Rocketing past the competition

EWU and Riverpoint Academy have teamed up and are ready to showcase their unprecedented rocketry design at IREC

Photo+contributed+by+Isaiah+Irish
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Rocketing past the competition

Photo contributed by Isaiah Irish

Photo contributed by Isaiah Irish

Photo contributed by Isaiah Irish

Photo contributed by Isaiah Irish

By Brad Brown, Managing Editor

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Last year’s results at the Intercollegiate Rocket Engineering Competition (IREC) were one small step for EWU’s Rocketry Club. Finishing third place in the basic category out of 50 teams, they were only outdone by renowned tech schools Massachusetts Institute of Technology (MIT) and the Technological Institute of Aeronautics (ITA) in Brazil. This year, they are looking to take one giant leap by designing a rocket with techniques they believe have never been done at the amateur level.

Annually hosted in Green River, Utah by the Experimental Sounding Rocket Association (ESRA), this year’s IREC competition will unite over 80 teams from five separate continents on June 15. Each team is designated into either the basic category (10,000 feet target apogee) or the advanced category (10,000 feet minimum apogee). This year, EWU has designed two separate rockets to compete in both categories.

THE MASTER PLAN

With the help of STEM magnet school Riverpoint Academy, EWU’s Rocketry Club has raised the bar by building a dual propellant motor, a technique only commonly used in the military for missiles.

This ambitious design change was spurred to help meet the advanced category’s requirement that the rocket gets off the launch pad at 100 feet per second. According to EWU senior and propellant lead Isaiah Irish, traditionally changes are made to the core geometry of the mandrel to allow more propellant to burn at the start, creating a higher initial kick.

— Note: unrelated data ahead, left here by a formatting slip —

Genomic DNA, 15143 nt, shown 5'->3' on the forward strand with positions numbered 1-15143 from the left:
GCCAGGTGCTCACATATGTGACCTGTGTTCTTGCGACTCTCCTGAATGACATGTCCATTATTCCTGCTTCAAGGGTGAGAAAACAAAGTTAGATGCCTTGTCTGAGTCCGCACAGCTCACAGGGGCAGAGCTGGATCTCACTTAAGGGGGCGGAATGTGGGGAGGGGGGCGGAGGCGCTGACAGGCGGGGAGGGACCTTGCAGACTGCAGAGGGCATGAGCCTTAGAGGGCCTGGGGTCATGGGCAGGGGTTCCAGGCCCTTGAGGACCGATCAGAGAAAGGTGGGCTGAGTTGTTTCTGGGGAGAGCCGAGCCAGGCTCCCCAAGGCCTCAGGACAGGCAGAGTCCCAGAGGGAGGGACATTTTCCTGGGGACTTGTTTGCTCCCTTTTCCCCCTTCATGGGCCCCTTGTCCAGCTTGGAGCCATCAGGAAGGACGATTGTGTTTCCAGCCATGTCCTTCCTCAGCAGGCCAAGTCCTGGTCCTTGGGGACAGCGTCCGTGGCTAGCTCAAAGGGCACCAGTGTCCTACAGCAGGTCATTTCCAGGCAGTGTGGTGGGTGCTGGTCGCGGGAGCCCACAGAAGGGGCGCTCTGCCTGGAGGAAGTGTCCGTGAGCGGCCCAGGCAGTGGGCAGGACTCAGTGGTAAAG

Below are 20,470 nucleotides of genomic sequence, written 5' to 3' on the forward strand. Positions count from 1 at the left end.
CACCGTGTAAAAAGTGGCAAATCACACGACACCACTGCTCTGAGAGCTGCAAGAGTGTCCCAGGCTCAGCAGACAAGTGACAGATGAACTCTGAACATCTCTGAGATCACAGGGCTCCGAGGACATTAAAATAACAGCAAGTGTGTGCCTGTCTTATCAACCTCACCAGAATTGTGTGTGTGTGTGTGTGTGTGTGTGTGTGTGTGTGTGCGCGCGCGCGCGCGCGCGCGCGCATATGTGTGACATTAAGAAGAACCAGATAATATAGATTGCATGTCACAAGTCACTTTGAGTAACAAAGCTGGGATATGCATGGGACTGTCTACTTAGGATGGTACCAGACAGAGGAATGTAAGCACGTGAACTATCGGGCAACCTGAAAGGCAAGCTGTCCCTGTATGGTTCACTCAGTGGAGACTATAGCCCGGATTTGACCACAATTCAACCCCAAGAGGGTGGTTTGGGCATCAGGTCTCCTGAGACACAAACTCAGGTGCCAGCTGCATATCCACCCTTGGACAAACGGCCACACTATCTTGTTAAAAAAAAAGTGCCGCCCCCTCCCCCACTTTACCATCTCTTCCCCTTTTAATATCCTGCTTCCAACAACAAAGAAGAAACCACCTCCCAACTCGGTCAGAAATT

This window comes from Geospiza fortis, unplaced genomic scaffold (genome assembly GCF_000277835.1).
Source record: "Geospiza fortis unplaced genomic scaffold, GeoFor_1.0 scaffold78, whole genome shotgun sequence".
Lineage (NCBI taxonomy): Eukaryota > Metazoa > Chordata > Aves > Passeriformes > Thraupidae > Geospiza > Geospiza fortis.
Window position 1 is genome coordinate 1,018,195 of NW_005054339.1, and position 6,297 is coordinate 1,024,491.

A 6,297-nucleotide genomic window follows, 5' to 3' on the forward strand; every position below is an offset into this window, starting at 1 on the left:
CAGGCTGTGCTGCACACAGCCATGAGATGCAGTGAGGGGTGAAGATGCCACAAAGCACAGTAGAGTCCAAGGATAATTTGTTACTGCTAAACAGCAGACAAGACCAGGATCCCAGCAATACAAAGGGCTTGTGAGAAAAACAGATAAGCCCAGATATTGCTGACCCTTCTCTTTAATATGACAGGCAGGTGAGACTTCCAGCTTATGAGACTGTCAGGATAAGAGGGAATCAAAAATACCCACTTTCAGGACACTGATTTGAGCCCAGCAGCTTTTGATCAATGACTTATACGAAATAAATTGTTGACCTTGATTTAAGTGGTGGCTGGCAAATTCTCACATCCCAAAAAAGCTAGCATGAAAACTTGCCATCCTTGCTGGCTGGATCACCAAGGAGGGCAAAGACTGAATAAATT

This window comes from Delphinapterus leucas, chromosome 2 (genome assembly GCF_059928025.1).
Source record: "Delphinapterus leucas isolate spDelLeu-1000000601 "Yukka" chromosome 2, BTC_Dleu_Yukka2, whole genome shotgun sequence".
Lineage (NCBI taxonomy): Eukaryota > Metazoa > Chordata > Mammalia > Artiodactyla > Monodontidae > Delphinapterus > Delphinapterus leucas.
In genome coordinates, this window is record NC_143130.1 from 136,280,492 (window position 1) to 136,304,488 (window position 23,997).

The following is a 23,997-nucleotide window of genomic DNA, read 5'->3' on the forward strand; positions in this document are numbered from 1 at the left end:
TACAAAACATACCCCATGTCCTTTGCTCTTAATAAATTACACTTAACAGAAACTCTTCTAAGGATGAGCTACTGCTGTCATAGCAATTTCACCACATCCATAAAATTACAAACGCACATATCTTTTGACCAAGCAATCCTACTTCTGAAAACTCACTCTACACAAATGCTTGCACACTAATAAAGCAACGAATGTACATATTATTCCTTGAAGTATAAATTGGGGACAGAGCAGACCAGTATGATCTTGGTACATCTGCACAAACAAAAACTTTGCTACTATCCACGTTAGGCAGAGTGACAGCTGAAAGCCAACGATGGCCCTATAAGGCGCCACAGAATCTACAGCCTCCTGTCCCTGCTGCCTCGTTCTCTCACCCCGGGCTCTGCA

Incorporating a dual propellant design will allow them to carry two different kinds of solid propellant in the same motor, slow and fast, essentially creating two separate layers of propellant. According to Irish, solid propellant burns radially so when they ignite the center, the fast propellant will burn first giving a high initial kick and eventually reach the slow propellant to give a longer sustained burn.

To allow room for the two layers of solid propellant, they were forced to create a larger motor. With motor classes doubling in size by letter association, their motor is categorized as O-class at about 4-feet 7-inches tall and 6-inches in diameter.

Rocket4

“The motor itself will be, as far as we know, the biggest solid propellant motor ever at the competition and by far the biggest team-built solid propellant motor,” said Irish. “Generally everybody just buys their motors because they just don’t have experience making them.”

In their most recent test at the fire department’s testing facility, police were called to the scene due to a noise complaint from the Visitor’s Center over a mile away. “We are fairly certain that our test last Saturday of the O-class dual propellant was probably the biggest one ever by an amateur in the world, as far as we know.” Irish said.

RIVERPOINT ACADEMY

While EWU’s team is tasked with getting the rocket in the air, Riverpoint Academy will be turning heads and scoring points at IREC with their own contributions. This year they’ve been charged with the entire 10 pound payload requirement. Integrating solar panels in the nosecone to plot the efficiency of the solar panels by altitude and mounting a GoPro camera to live stream data are among the things they’re including in the payload.